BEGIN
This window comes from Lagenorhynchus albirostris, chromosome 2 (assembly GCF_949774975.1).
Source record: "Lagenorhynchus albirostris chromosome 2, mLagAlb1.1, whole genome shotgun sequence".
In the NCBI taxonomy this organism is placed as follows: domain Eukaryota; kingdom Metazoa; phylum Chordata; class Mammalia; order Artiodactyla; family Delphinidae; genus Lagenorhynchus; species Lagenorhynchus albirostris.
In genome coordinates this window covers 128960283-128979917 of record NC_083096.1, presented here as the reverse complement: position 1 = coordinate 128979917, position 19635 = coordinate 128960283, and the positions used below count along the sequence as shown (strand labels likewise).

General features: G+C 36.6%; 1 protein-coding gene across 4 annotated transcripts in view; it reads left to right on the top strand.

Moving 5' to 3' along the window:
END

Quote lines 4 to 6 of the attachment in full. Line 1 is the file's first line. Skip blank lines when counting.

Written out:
In genome coordinates this window covers 128960283-128979917 of record NC_083096.1, presented here as the reverse complement: position 1 = coordinate 128979917, position 19635 = coordinate 128960283, and the positions used below count along the sequence as shown (strand labels likewise).

General features: G+C 36.6%; 1 protein-coding gene across 4 annotated transcripts in view; it reads left to right on the top strand.

Moving 5' to 3' along the window: